Advocis warns that if regulators impose a best interest standard on financial advisors, they risk creating a "race to the bottom" where products are judged on price alone.
In a regulatory bulletin posted to its web site last month, Advocis responded to the policy recommendations made by Ontario's expert committee on financial planning.
Among other things, the Ontario’s expert committee recommended that the province create a uniform Statutory Best Interest Duty (SBID) that would explicitly require all financial advisors to act in their clients' best interests. The panel noted that it had received a number of submissions which suggested that advisors do not always recommend the most suitable products because they are influenced by commissions.
"Unnecessary and unhelpful"
Although Advocis agrees that financial planning should be a regulated activity, the association described the proposed regulatory framework as "fragmentary" and argued that this new SBID would be both unnecessary and unhelpful.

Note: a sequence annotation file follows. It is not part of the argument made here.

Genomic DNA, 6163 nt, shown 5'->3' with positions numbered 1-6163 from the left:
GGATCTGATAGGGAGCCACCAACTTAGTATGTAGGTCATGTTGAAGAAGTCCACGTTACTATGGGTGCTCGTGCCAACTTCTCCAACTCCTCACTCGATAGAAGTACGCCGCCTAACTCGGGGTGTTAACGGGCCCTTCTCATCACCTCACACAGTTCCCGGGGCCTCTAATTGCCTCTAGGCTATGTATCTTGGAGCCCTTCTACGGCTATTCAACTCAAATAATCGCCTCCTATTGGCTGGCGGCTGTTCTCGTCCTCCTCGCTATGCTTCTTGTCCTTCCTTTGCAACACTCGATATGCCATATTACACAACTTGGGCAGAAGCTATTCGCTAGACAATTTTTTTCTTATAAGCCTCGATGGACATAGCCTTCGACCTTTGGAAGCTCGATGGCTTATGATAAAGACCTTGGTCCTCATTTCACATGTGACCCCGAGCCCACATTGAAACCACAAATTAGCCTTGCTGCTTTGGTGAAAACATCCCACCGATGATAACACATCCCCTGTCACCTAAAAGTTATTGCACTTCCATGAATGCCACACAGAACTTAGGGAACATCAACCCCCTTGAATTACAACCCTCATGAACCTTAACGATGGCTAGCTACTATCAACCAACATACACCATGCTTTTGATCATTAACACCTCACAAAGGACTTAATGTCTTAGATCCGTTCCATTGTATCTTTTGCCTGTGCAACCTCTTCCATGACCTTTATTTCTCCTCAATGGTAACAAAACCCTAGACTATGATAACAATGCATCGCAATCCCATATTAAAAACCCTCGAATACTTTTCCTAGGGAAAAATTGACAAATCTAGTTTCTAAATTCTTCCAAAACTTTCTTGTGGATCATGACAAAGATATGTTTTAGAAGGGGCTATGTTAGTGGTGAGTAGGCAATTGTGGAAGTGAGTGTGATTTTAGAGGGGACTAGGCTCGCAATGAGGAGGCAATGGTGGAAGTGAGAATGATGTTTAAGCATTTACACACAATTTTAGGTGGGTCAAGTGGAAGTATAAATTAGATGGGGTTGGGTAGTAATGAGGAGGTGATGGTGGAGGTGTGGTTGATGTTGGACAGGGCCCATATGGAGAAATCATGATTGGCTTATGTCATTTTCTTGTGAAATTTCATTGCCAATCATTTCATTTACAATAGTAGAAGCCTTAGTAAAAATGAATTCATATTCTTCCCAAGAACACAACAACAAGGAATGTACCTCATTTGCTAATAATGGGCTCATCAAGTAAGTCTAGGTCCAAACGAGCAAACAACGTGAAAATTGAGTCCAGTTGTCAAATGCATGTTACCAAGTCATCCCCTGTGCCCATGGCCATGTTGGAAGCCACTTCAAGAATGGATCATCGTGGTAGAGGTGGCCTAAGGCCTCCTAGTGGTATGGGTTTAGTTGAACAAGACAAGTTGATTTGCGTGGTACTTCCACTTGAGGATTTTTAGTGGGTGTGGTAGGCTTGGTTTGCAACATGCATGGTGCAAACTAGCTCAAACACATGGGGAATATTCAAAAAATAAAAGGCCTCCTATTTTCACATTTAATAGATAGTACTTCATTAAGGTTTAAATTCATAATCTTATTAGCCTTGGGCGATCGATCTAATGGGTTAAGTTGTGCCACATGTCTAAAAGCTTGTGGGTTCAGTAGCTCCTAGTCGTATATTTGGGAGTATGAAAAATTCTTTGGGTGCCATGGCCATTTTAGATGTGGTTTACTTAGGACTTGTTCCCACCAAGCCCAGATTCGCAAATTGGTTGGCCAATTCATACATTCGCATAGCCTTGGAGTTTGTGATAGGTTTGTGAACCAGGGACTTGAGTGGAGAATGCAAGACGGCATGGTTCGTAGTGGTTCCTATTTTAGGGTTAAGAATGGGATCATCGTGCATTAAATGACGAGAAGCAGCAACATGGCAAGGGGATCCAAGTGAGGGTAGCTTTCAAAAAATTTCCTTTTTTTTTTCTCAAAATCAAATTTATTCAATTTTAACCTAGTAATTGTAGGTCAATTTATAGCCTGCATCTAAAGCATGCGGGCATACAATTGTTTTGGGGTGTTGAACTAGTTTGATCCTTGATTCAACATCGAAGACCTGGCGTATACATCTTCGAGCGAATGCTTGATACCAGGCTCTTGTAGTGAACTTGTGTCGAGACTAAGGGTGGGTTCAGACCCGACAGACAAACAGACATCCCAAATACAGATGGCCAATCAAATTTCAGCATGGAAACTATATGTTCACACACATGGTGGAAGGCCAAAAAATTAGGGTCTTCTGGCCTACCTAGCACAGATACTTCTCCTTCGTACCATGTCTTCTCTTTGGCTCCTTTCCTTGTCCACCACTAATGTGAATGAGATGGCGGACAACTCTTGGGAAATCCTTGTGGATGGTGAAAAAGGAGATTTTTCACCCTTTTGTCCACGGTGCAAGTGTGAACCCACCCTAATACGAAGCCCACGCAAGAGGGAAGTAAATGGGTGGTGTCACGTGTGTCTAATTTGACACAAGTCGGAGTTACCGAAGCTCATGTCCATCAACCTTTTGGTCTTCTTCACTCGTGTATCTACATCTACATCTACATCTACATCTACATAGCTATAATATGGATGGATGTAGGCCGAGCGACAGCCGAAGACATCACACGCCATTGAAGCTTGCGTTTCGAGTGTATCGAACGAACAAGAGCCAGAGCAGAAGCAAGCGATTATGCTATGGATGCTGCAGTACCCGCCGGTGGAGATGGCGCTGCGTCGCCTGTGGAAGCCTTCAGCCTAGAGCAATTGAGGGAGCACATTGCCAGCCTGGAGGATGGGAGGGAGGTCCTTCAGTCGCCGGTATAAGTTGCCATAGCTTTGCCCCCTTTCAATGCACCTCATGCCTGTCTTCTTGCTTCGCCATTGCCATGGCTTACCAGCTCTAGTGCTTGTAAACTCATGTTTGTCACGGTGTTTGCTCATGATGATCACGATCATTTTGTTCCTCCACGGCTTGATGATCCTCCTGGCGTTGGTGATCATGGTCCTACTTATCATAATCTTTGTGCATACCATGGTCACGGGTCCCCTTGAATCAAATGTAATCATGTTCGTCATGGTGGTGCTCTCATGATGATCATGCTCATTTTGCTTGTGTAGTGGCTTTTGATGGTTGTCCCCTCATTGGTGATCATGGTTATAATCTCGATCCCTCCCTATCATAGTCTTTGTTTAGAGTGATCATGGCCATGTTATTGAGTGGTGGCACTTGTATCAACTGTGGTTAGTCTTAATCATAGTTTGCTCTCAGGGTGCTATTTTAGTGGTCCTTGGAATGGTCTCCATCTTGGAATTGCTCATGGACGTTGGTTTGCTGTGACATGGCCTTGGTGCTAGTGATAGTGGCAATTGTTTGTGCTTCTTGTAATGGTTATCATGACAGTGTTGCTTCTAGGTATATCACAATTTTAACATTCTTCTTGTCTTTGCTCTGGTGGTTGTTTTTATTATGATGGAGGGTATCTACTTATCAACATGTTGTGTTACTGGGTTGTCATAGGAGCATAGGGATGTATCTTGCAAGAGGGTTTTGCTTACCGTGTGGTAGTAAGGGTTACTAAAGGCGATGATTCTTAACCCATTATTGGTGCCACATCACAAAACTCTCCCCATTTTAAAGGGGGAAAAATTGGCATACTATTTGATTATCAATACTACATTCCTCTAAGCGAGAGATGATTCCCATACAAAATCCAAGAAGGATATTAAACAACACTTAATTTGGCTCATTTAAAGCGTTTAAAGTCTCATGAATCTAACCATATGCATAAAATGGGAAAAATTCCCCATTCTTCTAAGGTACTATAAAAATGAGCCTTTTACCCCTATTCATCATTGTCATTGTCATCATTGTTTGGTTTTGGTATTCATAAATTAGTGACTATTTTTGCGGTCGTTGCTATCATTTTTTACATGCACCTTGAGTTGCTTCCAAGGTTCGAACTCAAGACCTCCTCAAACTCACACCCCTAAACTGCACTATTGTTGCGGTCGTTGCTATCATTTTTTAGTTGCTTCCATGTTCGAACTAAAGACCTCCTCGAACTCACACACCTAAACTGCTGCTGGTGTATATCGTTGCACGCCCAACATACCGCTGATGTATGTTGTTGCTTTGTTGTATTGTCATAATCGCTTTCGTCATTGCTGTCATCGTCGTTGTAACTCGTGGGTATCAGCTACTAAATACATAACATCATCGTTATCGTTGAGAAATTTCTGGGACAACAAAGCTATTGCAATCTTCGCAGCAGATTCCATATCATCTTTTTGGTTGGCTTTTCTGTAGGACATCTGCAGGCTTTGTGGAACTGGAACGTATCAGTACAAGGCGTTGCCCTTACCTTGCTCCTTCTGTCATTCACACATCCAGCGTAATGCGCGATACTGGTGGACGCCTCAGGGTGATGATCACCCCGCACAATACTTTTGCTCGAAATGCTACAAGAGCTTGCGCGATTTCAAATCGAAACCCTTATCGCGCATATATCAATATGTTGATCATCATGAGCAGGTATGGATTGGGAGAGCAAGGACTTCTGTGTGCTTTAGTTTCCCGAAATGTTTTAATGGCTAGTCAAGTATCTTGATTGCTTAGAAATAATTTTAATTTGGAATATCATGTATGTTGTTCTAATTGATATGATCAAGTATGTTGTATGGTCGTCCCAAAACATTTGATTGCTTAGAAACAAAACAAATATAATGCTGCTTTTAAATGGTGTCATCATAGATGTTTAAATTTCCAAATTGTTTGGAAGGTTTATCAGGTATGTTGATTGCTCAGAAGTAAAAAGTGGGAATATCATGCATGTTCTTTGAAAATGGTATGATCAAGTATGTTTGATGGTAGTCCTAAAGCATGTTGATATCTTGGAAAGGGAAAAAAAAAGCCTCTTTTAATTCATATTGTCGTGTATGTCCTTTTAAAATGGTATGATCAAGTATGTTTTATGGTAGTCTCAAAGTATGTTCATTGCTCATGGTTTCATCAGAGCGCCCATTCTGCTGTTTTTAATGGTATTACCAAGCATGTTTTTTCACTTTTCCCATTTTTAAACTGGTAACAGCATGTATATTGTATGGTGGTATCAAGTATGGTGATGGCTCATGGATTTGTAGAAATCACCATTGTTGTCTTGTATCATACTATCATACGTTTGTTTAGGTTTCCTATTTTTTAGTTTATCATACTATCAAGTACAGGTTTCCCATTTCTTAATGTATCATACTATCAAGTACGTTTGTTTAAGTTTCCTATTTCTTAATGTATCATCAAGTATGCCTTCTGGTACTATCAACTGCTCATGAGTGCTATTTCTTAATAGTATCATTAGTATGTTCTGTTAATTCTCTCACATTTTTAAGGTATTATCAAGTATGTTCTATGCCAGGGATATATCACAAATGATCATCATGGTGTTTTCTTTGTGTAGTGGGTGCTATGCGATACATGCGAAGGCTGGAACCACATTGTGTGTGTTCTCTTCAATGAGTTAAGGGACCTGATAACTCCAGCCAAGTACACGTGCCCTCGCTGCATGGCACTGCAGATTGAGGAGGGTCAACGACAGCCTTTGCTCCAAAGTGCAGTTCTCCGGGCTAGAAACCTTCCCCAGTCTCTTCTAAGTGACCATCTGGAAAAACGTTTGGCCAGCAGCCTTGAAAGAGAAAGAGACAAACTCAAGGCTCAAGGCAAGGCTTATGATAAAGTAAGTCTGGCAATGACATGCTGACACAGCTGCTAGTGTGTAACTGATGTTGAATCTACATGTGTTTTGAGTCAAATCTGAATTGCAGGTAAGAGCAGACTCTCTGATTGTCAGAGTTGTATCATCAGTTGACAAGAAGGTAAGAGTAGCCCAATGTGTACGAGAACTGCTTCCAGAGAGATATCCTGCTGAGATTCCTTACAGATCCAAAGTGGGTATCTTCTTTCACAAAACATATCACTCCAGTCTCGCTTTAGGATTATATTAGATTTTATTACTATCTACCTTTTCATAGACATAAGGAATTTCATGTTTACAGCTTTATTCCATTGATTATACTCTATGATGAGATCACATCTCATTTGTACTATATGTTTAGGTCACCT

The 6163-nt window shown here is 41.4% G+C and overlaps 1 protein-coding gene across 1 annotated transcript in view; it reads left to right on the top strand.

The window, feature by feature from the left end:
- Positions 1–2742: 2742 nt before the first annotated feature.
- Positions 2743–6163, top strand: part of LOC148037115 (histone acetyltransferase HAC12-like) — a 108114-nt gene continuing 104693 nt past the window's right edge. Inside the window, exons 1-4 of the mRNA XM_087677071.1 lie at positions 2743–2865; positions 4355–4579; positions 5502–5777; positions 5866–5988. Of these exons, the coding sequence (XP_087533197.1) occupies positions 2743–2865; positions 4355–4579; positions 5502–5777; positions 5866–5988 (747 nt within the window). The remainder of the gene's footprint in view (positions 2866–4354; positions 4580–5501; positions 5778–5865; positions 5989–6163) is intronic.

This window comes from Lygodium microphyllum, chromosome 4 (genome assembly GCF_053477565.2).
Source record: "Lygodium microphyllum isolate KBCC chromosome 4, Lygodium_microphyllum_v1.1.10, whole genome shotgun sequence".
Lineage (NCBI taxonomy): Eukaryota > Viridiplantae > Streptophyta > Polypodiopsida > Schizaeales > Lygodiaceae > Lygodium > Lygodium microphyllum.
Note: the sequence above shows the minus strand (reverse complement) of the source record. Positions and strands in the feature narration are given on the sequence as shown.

"We are firmly against the imposition of a statutory best interest duty," reads the bulletin. "The existing common law best interest duty continues to serve consumers well. Its guiding principles have been refined by decades of case law, so it is consequently able to accommodate the diverse spectrum of clients across the financial advisory and planning universe. A statutory best interest duty could very realistically set off a ‘race to the bottom’ where a product's price is the sole determinative factor in determining what the best choice is for a client."